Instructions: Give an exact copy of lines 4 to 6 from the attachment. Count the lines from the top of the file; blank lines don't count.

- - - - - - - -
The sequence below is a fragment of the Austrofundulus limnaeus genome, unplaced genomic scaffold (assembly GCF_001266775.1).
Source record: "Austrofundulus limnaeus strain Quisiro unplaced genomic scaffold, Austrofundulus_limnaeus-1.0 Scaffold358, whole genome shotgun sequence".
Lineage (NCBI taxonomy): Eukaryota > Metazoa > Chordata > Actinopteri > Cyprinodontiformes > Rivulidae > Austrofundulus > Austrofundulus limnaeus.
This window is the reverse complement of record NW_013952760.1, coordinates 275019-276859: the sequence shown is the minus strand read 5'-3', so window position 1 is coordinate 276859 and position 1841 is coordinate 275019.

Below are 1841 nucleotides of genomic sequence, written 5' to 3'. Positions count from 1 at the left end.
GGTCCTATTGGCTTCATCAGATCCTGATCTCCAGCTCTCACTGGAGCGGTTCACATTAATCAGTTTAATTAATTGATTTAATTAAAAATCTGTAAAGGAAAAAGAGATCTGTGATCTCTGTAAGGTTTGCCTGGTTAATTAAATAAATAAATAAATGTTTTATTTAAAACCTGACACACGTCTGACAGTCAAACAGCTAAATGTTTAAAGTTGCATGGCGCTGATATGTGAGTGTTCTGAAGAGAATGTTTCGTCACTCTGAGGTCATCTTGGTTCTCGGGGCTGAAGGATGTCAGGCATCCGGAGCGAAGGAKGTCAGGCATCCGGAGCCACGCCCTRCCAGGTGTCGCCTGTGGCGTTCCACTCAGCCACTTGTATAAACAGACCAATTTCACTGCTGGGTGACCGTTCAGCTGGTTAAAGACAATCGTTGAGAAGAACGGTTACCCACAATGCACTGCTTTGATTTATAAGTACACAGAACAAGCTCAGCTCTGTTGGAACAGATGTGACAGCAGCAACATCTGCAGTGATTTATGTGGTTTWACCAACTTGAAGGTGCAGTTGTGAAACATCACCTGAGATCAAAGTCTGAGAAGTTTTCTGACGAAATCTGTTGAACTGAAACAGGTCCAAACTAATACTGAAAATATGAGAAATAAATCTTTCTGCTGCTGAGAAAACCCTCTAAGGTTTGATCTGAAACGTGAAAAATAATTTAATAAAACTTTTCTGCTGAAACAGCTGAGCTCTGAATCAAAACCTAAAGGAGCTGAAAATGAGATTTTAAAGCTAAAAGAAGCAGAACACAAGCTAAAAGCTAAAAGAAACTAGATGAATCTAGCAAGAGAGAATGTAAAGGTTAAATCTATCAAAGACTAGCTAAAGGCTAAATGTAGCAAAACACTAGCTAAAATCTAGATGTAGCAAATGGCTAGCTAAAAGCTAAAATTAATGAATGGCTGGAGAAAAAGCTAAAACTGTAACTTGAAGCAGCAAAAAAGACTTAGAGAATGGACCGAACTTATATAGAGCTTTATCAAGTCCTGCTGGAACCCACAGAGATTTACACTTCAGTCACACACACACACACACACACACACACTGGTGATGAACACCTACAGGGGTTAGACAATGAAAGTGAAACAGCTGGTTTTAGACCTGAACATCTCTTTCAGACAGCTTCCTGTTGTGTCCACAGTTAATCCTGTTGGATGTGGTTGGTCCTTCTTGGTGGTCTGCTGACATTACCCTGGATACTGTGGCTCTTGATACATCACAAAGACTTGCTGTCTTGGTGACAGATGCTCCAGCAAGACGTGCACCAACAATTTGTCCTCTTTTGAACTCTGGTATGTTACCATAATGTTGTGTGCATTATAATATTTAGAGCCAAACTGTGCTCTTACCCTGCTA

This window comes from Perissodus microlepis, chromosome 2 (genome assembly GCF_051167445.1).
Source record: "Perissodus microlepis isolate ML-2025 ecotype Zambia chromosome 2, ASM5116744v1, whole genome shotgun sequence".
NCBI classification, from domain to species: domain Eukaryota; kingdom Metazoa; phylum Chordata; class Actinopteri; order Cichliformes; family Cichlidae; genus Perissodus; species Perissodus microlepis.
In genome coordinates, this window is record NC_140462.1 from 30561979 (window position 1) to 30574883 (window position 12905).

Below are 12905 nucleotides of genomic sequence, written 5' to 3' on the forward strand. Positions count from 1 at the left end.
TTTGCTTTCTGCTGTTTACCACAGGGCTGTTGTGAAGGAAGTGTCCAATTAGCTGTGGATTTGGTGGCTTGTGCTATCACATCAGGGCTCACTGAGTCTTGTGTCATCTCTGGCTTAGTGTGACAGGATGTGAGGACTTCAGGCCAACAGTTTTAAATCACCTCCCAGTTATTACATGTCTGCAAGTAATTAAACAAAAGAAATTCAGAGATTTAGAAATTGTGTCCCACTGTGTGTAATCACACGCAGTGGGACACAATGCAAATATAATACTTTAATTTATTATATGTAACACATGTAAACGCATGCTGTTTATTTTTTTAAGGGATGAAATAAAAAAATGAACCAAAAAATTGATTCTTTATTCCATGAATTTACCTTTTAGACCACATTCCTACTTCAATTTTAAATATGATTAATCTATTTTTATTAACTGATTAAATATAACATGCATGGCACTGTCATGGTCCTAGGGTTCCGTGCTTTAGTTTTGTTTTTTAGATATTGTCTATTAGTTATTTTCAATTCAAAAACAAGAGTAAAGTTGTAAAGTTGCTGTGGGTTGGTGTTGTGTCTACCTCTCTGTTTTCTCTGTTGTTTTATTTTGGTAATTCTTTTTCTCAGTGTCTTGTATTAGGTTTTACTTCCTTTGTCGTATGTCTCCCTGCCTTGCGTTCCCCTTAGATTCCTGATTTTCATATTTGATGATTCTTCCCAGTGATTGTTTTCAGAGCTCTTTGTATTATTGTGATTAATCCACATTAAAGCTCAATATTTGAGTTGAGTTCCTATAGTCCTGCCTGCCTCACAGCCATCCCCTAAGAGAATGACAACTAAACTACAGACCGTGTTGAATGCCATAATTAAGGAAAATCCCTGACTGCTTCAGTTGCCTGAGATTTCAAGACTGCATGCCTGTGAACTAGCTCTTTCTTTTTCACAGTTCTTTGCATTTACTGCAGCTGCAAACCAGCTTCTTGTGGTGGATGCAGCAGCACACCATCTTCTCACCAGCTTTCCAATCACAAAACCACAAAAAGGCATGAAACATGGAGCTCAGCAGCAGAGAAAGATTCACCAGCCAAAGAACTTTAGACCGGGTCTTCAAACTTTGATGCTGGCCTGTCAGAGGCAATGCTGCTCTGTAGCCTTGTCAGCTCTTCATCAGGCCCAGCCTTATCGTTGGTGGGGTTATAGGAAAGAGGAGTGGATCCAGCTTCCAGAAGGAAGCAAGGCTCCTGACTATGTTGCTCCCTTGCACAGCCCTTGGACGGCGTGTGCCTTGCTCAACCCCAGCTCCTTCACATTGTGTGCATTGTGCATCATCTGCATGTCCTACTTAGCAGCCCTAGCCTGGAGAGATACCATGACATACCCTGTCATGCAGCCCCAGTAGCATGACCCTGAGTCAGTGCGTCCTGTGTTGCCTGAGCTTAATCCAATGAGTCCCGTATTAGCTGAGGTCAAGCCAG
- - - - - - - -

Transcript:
This window is the reverse complement of record NW_013952760.1, coordinates 275019-276859: the sequence shown is the minus strand read 5'-3', so window position 1 is coordinate 276859 and position 1841 is coordinate 275019.

Below are 1841 nucleotides of genomic sequence, written 5' to 3'. Positions count from 1 at the left end.
GGTCCTATTGGCTTCATCAGATCCTGATCTCCAGCTCTCACTGGAGCGGTTCACATTAATCAGTTTAATTAATTGATTTAATTAAAAATCTGTAAAGGAAAAAGAGATCTGTGATCTCTGTAAGGTTTGCCTGGTTAATTAAATAAATAAATAAATGTTTTATTTAAAACCTGACACACGTCTGACAGTCAAACAGCTAAATGTTTAAAGTTGCATGGCGCTGATATGTGAGTGTTCTGAAGAGAATGTTTCGTCACTCTGAGGTCATCTTGGTTCTCGGGGCTGAAGGATGTCAGGCATCCGGAGCGAAGGAKGTCAGGCATCCGGAGCCACGCCCTRCCAGGTGTCGCCTGTGGCGTTCCACTCAGCCACTTGTATAAACAGACCAATTTCACTGCTGGGTGACCGTTCAGCTGGTTAAAGACAATCGTTGAGAAGAACGGTTACCCACAATGCACTGCTTTGATTTATAAGTACACAGAACAAGCTCAGCTCTGTTGGAACAGATGTGACAGCAGCAACATCTGCAGTGATTTATGTGGTTTWACCAACTTGAAGGTGCAGTTGTGAAACATCACCTGAGATCAAAGTCTGAGAAGTTTTCTGACGAAATCTGTTGAACTGAAACAGGTCCAAACTAATACTGAAAATATGAGAAATAAATCTTTCTGCTGCTGAGAAAACCCTCTAAGGTTTGATCTGAAACGTGAAAAATAATTTAATAAAACTTTTCTGCTGAAACAGCTGAGCTCTGAATCAAAACCTAAAGGAGCTGAAAATGAGATTTTAAAGCTAAAAGAAGCAGAACACAAGCTAAAAGCTAAAAGAAACTAGATGAATCTAGCAAGAGAGAATGTAAAGGTTAAATCTATCAAAGACTAGCTAAAGGCTAAATGTAGCAAAACACTAGCTAAAATCTAGATGTAGCAAATGGCTAGCTAAAAGCTAAAATTAATGAATGGCTGGAGAAAAAGCTAAAACTGTAACTTGAAGCAGCAAAAAAGACTTAGAGAATGGACCGAACTTATATAGAGCTTTATCAAGTCCTGCTGGAACCCACAGAGATTTACACTTCAGTCACACACACACACACACACACACACACTGGTGATGAACACCTACAGGGGTTAGACAATGAAAGTGAAACAGCTGGTTTTAGACCTGAACATCTCTTTCAGACAGCTTCCTGTTGTGTCCACAGTTAATCCTGTTGGATGTGGTTGGTCCTTCTTGGTGGTCTGCTGACATTACCCTGGATACTGTGGCTCTTGATACATCACAAAGACTTGCTGTCTTGGTGACAGATGCTCCAGCAAGACGTGCACCAACAATTTGTCCTCTTTTGAACTCTGGTATGTTACCATAATGTTGTGTGCATTATAATATTTAGAGCCAAACTGTGCTCTTACCCTGCTA